Rabies alert issued for the Casselberry Golf Club Course area in Seminole County

Seminole County health officials issued a  rabies alert for neighborhoods surrounding the Casselberry Golf Club Course. The alert is in response to a cat which tested positive for rabies in that area.

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Residents in the area bordered to the north by Holly Hills Drive to the south by Jasmine Road, to the west by Salina Drive and to the east by Quintuplet Drive should avoid contact with cats and other wildlife.

If you, a family member or someone you know thinks that they were bitten or scratched by a cat, contact Seminole County Animal Services at (407) 665-5201 or the Florida Department of Health in Seminole County at (407) 665-3243.

Residents and visitors in Seminole County should be aware that rabies is present in the wild animal population, and domestic animals are at risk if not vaccinated. Alerts are designed to increase awareness to the public. Please be aware that rabies activities can also occur outside the alert area. This rabies alert is for 60 days.

An animal with rabies could infect other wild animals or domestic animals that have not been vaccinated against rabies. All domestic animals should be vaccinated against rabies. Contact to feral cats, stray dogs and all wildlife particularly raccoons, bats, foxes, skunks, otters, bobcats and coyotes should be avoided.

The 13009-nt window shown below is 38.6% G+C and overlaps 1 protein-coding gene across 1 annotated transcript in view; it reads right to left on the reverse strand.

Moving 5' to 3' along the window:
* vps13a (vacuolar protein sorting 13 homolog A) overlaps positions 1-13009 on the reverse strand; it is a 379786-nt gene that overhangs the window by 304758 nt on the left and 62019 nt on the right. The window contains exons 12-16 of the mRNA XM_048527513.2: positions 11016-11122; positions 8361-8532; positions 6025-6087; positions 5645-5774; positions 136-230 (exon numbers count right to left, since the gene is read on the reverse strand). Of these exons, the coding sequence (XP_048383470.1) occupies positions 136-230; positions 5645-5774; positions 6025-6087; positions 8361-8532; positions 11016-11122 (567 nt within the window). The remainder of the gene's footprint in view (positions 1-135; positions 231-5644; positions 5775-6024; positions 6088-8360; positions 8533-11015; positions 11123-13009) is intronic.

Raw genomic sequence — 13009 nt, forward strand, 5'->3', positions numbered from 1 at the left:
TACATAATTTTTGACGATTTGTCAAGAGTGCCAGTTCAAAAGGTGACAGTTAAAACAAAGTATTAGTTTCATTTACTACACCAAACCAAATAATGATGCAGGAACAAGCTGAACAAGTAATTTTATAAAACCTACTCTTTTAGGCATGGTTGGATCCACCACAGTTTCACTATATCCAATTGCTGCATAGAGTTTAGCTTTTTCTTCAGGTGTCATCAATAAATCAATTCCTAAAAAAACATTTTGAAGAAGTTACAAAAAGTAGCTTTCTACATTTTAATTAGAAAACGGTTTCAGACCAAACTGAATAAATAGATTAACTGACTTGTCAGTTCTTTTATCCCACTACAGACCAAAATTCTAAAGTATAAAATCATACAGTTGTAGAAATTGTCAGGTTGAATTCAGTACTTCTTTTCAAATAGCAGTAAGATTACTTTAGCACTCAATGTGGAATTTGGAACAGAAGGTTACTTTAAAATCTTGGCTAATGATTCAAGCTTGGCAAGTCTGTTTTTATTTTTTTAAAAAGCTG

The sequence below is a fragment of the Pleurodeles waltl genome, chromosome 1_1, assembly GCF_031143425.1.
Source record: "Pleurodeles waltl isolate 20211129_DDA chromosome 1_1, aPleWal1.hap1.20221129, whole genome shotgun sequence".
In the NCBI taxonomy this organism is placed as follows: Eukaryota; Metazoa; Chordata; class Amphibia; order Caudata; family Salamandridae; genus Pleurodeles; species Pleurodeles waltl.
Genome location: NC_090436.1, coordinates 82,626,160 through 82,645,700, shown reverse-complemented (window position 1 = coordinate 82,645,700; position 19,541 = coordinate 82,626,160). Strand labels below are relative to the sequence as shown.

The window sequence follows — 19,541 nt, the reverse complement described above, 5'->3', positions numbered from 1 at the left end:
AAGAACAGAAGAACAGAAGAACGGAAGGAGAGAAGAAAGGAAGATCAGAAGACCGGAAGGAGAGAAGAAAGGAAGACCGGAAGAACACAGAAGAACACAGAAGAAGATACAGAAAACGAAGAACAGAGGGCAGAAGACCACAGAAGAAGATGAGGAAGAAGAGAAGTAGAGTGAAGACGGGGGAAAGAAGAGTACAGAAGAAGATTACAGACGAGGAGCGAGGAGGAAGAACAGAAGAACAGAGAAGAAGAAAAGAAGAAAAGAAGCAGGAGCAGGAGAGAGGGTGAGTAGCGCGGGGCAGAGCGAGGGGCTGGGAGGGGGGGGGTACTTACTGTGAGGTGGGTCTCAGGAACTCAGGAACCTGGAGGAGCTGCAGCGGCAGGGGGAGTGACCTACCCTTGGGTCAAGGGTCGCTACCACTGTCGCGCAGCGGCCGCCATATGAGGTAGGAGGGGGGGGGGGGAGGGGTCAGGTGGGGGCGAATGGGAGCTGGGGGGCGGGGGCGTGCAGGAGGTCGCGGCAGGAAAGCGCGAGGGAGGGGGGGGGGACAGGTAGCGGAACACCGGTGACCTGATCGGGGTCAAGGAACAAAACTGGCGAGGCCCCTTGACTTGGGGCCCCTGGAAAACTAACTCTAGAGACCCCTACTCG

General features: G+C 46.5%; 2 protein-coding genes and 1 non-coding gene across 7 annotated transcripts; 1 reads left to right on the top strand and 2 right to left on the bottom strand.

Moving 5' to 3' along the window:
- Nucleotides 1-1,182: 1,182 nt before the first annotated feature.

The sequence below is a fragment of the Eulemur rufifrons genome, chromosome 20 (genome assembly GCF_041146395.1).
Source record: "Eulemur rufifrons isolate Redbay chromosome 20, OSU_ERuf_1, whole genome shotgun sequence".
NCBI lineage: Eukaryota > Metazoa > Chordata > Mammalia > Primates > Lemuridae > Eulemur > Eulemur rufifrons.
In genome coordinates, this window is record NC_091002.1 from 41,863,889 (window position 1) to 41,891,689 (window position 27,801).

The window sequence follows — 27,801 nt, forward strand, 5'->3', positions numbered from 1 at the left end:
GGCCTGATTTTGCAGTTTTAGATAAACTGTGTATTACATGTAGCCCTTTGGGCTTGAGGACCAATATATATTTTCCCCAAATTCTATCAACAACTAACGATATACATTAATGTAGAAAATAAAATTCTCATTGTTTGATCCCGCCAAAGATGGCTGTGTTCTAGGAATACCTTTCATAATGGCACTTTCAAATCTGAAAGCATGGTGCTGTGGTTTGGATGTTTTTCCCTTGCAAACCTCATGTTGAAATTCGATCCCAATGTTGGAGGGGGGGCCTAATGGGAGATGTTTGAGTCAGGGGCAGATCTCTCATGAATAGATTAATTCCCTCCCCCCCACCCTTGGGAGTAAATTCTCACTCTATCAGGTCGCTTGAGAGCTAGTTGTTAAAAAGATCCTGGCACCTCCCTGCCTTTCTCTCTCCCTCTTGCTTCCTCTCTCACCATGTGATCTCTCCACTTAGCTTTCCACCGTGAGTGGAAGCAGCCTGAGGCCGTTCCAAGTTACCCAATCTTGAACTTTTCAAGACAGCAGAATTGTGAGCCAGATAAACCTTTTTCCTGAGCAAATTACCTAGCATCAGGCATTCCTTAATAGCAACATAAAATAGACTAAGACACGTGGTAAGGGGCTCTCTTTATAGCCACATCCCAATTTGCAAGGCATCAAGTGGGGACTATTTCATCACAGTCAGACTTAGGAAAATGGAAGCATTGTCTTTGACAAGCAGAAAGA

The following advice is issued:

  • All pets should have current rabies immunizations.
  • Secure outside garbage in covered containers to avoid attracting wild animals.
  • Do not leave pet food outside. This also attracts other animals.
  • Avoid contact with all wildlife, especially feral cats, raccoons, bats, and foxes.
  • If bitten or scratched by a suspected rabid animal, wash the wound immediately with soap and water, seek medical attention, and promptly report the incident to Seminole County Animal  Services.
  • Rabies is preventable when treatment is provided in a timely manner.

Rabies is a disease of the nervous system that can cause paralysis and is fatal to warm blooded animals and humans. The virus is spread through saliva, and humans may become infected through a bite wound, scratch or exposure of a fresh cut or mucous membranes (eyes, nose or mouth) to saliva of a rabid animal. The only treatment for human exposure to rabies is rabies specific immune globulin and rabies immunization. Appropriate treatment started soon after the exposure will protect an exposed person from the disease.


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